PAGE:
The Kiltel program runs full-time, constantly gathering process data that is added to the master database. Data gathering is highly multi-threaded and occurs at all times while the program is running, and is not affected by user actions or any "foreground" program activity, whether reviewing current data or exploring historical data. This means that any available option may be explored/exercised at any time, without interrupting the vital functions of data acquisition and process management, which are carried out in separate threads within the program.

The program conducts continuous measurement of all Process Variables (PVs). The overall cycle time for a "sweep" of all variables is typically less than 10 seconds, meaning that any "snapshot" set of values will be contemporaneous to within this time, referred to as the data latency of the system. Current values for each PV are reported as they are acquired to the screen displays and elsewhere, and are accumulated in running short-term averages.

Data is saved to disk at 2-minute intervals, comprising 720 points per day for each PV. The data that is saved is the PV average value (accumulated sum divided by number of measurements since last save). A data file is created for each day, covering times from 00:00 through 23:59. When midnight passes, the next write operation creates a new data file, fully blocked out for the anticipated 720 daily data sets.

Data files are opened momentarily for each data writing operation and are immediately closed thereafter. Opening/closing the files for each write provides an extra measure of data security, since files which are in an open condition during a computer power failure may be left in an unrecoverable state. Data present in memory and not written to file is lost when system power fails, but the low data writing latency ensures that this is at most two minutes' worth of data, a single point.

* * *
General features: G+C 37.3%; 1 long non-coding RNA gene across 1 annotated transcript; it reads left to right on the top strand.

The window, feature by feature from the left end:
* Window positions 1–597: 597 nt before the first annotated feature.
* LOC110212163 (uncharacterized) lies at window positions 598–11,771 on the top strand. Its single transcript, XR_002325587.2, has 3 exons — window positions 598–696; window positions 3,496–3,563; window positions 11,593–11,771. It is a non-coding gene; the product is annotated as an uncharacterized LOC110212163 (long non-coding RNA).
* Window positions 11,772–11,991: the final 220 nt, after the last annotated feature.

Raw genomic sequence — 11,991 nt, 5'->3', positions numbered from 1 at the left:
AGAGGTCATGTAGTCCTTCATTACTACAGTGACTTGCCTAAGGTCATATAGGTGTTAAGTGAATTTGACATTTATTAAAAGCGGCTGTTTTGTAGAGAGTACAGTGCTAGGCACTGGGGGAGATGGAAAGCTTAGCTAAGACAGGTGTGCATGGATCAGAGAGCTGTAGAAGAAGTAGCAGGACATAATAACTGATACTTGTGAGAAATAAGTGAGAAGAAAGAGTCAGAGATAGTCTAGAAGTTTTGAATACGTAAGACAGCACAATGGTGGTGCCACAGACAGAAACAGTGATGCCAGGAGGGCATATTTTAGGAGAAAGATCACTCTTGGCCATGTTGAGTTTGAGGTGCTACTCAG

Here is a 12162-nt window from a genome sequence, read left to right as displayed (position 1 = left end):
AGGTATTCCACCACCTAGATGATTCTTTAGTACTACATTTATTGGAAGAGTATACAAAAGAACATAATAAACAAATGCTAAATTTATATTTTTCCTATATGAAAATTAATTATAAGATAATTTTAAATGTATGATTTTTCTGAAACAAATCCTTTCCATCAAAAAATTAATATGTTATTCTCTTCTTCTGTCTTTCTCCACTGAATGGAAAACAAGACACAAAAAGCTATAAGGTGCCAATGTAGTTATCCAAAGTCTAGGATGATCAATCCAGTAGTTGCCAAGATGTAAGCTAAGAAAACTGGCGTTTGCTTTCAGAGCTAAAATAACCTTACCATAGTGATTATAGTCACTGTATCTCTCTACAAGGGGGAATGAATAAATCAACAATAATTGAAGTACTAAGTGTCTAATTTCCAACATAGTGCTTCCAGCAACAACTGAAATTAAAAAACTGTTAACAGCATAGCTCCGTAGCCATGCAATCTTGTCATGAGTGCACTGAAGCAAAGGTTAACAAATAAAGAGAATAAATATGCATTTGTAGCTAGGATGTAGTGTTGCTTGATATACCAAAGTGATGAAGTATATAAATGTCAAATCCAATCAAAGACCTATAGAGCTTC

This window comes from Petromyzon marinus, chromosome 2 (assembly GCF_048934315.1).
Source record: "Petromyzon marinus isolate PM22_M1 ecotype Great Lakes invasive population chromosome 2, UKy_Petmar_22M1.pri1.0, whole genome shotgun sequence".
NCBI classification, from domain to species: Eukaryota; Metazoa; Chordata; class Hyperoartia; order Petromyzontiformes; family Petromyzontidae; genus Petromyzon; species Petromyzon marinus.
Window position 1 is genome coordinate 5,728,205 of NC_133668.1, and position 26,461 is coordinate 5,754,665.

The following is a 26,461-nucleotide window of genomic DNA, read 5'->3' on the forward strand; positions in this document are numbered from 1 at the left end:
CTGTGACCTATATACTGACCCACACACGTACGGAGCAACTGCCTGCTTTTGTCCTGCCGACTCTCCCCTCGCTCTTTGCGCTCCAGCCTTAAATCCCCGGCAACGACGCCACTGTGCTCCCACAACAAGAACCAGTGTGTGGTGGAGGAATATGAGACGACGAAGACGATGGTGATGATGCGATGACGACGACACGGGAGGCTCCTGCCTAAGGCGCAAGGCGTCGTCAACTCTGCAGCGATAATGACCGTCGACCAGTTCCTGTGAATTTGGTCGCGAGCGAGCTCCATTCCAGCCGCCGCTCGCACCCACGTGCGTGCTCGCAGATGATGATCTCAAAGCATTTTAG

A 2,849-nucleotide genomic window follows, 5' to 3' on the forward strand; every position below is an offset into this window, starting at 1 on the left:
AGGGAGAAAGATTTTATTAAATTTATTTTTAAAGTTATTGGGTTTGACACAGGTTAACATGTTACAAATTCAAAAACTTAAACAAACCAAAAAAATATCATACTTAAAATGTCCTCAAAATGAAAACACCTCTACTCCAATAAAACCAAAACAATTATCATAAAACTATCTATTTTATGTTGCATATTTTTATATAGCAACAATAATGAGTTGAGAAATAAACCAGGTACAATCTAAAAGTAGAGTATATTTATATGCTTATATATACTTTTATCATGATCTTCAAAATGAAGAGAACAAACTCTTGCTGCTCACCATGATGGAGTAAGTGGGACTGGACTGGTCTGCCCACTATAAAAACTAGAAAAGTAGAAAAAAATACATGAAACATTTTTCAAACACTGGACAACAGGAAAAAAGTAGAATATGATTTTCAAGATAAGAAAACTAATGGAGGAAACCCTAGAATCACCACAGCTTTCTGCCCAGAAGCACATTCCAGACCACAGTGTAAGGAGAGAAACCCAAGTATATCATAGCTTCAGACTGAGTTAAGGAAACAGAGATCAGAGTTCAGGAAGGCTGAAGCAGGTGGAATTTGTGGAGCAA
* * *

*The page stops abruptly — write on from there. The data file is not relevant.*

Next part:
This form of files organization is also well suited for use in networked environments where the process data gathered by one computer can be accessed in real-time by other computers on the network without disturbing the on-going process control application. The Kiltel program includes a "thick client" version that is easily installed on other networked computers, so that managers and engineers can instantly view both current real-time kiln status as well as historical performance from their offices, home computers (or iPhones).

A detailed record of current operational status (active firing curves, display groups and other parameters) is always maintained up-to-date. When the system automatically re-activates following a power outage or other interruption, this information allows immediate and smooth resumption of prior activities, with data loss and supervisory control loss limited strictly to the duration of the system downtime, and without requiring operator actions.

The program's organization has been developed to closely track actual manufacturing tasks, and is designed to be immediately useable by plant personnel without requiring special terminology, computer expertise or programming of any kind.